- For aerosol-generating procedures;
- For surgical procedures that might pose a higher risk for transmission if the patient has COVID-19;
- When working in other situations where additional risk factors for transmission are present, such as when the patient is unable to use source control and the area is poorly ventilated;
- When health care-associated COVID-19 transmission is identified, and universal respirator use by HCP working in affected areas is not already in place;
- To simplify implementation in counties with higher levels of COVID-19 transmission, during all patient care encounters or in specific units or areas of the facility at higher risk for COVID-19 transmission.
Nursing Home Admissions/Readmissions
The updated guidance modifies the recommendations for nursing homes concerning testing at admission and readmission. Instead of recommending a series of COVID-19 tests when Community Transmission levels are high, the updated guidance provides that admission testing is at the discretion of the facility. In general:
- Anyone with even mild symptoms of COVID-19 should be tested as soon as possible.
- Asymptomatic patients who are exposed should have a series of three viral tests (24 hours after exposure and if negative, 48 hours later, and if negative, 48 hours after the second test).
- Testing is not recommended for asymptomatic people who have recovered in the prior 30 days, and antigen testing should be considered for those who have recovered in the prior 31-90 days.
- The CDC notes that the yield of screening testing for identifying asymptomatic infection is likely lower when performed on those in areas with lower levels of COVID-19 Community Transmission.
CMS’s Updated Nursing Home Visitation Guidance
CMS has made a few modest changes to its nursing home visitation guidance, QSO-20-39-NH (changes are in red typeface). CMS reminds nursing homes that it “still expects facilities to adhere to infection prevention and control recommendations in accordance with accepted national standards.” In its list of “Core Principles of COVID-19 Infection Prevention,” CMS replaces “instructional signage throughout the facility and visitor education,” with:
Post visual alerts (e.g., signs, posters) at the entrance and in strategic places (e.g., waiting areas, elevators, cafeterias) These alerts should include instructions about current IPC recommendations (e.g., when to use source control).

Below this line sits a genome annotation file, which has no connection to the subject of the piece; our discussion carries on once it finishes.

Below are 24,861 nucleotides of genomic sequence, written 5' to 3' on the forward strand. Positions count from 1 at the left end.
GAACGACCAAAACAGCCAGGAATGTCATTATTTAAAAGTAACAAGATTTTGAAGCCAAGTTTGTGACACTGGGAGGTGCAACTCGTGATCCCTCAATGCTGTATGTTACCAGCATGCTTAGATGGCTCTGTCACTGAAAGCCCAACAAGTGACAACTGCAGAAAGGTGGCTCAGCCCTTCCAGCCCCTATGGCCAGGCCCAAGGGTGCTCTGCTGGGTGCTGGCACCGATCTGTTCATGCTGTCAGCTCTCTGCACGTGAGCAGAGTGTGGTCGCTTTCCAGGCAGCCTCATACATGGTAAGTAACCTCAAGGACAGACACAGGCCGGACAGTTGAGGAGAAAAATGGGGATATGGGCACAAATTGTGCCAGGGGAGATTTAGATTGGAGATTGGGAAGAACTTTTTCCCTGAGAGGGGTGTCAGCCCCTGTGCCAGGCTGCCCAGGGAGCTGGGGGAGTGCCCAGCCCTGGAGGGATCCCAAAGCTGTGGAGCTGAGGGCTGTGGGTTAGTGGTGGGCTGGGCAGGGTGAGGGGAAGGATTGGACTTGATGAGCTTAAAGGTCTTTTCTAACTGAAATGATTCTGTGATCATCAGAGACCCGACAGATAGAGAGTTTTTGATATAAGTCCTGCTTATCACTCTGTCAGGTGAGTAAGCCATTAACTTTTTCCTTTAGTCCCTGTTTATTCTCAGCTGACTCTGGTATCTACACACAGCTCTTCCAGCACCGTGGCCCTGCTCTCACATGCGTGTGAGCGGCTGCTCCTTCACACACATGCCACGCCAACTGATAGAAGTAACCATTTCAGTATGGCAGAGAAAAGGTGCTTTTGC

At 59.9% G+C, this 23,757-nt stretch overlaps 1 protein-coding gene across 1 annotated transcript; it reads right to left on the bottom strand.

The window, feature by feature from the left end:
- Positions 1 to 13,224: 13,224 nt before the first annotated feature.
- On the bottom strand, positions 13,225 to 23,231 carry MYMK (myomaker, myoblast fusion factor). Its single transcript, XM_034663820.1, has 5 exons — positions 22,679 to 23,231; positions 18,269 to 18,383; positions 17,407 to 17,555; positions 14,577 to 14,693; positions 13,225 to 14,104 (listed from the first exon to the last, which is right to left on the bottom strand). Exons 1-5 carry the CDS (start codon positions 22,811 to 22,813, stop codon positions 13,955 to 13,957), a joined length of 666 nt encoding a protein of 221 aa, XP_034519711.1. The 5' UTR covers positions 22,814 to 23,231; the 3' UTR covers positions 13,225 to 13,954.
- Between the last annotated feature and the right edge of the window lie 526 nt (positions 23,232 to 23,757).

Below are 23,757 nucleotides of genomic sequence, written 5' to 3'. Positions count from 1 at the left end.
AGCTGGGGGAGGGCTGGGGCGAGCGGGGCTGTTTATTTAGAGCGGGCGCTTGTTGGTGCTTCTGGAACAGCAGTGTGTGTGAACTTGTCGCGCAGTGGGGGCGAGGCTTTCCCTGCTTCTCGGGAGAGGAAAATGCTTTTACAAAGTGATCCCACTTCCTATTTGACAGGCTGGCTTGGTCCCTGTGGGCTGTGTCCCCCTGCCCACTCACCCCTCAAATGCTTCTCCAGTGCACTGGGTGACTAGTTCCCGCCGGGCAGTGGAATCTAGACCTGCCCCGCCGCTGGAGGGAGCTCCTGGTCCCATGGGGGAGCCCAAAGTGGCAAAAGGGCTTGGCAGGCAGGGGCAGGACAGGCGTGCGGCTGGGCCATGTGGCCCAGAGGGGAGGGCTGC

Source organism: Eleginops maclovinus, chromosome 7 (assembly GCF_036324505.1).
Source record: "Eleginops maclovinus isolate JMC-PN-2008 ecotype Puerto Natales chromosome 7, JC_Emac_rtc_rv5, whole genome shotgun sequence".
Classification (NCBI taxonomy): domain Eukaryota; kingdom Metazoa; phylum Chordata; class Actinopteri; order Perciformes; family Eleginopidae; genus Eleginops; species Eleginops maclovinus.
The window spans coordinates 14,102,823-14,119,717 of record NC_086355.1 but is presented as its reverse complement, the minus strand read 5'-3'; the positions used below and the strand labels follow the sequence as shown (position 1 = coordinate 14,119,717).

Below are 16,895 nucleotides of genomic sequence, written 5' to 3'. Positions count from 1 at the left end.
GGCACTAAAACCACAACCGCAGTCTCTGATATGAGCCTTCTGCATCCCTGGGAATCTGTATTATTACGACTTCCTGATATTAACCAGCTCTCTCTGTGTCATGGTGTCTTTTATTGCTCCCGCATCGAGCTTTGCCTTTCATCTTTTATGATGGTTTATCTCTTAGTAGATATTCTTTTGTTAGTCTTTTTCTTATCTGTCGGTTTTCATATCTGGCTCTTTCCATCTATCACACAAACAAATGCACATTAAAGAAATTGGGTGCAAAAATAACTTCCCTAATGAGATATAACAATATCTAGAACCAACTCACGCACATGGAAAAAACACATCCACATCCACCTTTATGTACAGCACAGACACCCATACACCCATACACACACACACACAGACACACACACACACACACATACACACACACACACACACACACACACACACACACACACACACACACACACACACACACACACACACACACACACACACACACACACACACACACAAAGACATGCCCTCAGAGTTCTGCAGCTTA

It also modifies the resident and staff testing requirements to remove the regulatory reference and add a reference to CDC recommendations.
The updated guidance adds an instruction regarding indoor visitation during an outbreak:
[T]he visit should ideally occur in the resident’s room, the resident and their visitors should wear well-fitting source control (if tolerated) and physically distance (if possible) during the visit.
The guidance reiterates CMS’s encouragement of visitors to stay up-to-date with their COVID-19 vaccinations.
CMS also updated two Frequently Asked Questions (FAQs) accompanying the visitation guidance and removed several FAQs. The first modifies an FAQ about visitors sharing a meal with a resident by removing instructions to inform the resident and visitor of risks, eat in a separate area, and wear a mask except while eating. Instead, the updated FAQ says simply:
Q: Can a visitor share a meal with or feed the resident they are visiting?
The second revised FAQ adds a reference to visual alerts and removes a requirement to provide reminders to maintain physical distancing during large gatherings in common areas. However, it retains references to physical distancing during large gatherings in other FAQs. The revised FAQ reads as follows:
Q: Are there any suggestions for how to conduct visits that reduce the risk of COVID-19 transmission?
A: There are ways facilities can and should take extra precautions, such as hosting the visit outdoors, if possible; creating dedicated visitation space indoors; permitting in- room visits when the resident’s roommate is not present; and the resident and visitor should wear a well-fitting mask (preferably those with better protection, such as surgical masks or KN95), in accordance with CDC recommendations, and perform frequent hand-hygiene. Some other recommendations include:
- Offering visitors face coverings or masks.
- Limiting the visitor’s movement in the facility, during an outbreak, to only the location of the visit.
- Increasing air-flow and improving ventilation and air quality.
- Cleaning and sanitizing the visitation area after each visit.
- Post visual alerts (e.g., signs, posters) that include instructions about current IPC recommendations (e.g., when to use source control).
The updated FAQs also remove questions related to precautions during periods of high-volume visitation, discouraging in-room visitation when a roommate is present, and visitation during the spike in cases due to the Omicron variant.
What Does This Mean for ACFs and Assisted Living?
In its Feb. 10th Dear Administrator Letter (DAL) updating masking guidance, DOH states that adult care facilities (ACFs) should follow CDC community guidance and CDC guidance for congregate living settings. At the time of this writing, the CDC community guidance page was last updated on Jan. 26, 2023, and the CDC guidance for congregate living settings was last updated on Nov. 22, 2022. Thus, until this guidance is updated and/or DOH updates guidance for ACFs, LeadingAge NY recommends that you continue to follow your policies and procedures as outlined in the February guidance. We have been anticipating updated guidance for ACFs on several COVID-19 issues and will alert members once it is available.
LeadingAge National has provided QuickCasts – brief 15-minute videos – to help members make the transition to the post-pandemic era. These are posted on the LeadingAge Learning Hub and can be accessed with a LeadingAge username and password:
- What The End of the Public Health Emergency Means for Nursing Homes
- The End of the Public Health Emergency: Considerations for Nursing Homes
- The End of the Public Health Emergency: Considerations for Hospice (members can also find Parts 1 and 2 in the Hospice & Palliative Care sections of the Learning Hub)
- The End of the Public Health Emergency: Considerations for Home Health (members can also find Parts 1 and 2 in the Home Care & Home Health Services sections of the Learning Hub)